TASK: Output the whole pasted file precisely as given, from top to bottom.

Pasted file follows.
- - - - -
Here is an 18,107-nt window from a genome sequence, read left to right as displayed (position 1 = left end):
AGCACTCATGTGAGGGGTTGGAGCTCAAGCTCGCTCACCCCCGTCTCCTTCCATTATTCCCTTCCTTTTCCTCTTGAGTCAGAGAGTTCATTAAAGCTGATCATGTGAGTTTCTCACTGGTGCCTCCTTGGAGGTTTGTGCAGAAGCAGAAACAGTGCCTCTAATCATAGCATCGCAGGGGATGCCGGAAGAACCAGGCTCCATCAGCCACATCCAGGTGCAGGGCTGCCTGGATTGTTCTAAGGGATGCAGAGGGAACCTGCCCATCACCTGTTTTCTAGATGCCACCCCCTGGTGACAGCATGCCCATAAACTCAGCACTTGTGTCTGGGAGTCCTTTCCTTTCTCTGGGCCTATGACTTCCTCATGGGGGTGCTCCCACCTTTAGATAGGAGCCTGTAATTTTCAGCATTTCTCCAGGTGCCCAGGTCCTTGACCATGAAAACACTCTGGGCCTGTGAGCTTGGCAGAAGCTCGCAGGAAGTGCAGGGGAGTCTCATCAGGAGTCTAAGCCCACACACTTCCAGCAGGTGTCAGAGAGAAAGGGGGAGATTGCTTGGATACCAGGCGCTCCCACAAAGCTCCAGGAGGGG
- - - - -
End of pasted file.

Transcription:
Here is an 18,107-nt window from a genome sequence, read left to right as displayed (position 1 = left end):
AGCACTCATGTGAGGGGTTGGAGCTCAAGCTCGCTCACCCCCGTCTCCTTCCATTATTCCCTTCCTTTTCCTCTTGAGTCAGAGAGTTCATTAAAGCTGATCATGTGAGTTTCTCACTGGTGCCTCCTTGGAGGTTTGTGCAGAAGCAGAAACAGTGCCTCTAATCATAGCATCGCAGGGGATGCCGGAAGAACCAGGCTCCATCAGCCACATCCAGGTGCAGGGCTGCCTGGATTGTTCTAAGGGATGCAGAGGGAACCTGCCCATCACCTGTTTTCTAGATGCCACCCCCTGGTGACAGCATGCCCATAAACTCAGCACTTGTGTCTGGGAGTCCTTTCCTTTCTCTGGGCCTATGACTTCCTCATGGGGGTGCTCCCACCTTTAGATAGGAGCCTGTAATTTTCAGCATTTCTCCAGGTGCCCAGGTCCTTGACCATGAAAACACTCTGGGCCTGTGAGCTTGGCAGAAGCTCGCAGGAAGTGCAGGGGAGTCTCATCAGGAGTCTAAGCCCACACACTTCCAGCAGGTGTCAGAGAGAAAGGGGGAGATTGCTTGGATACCAGGCGCTCCCACAAAGCTCCAGGAGGGG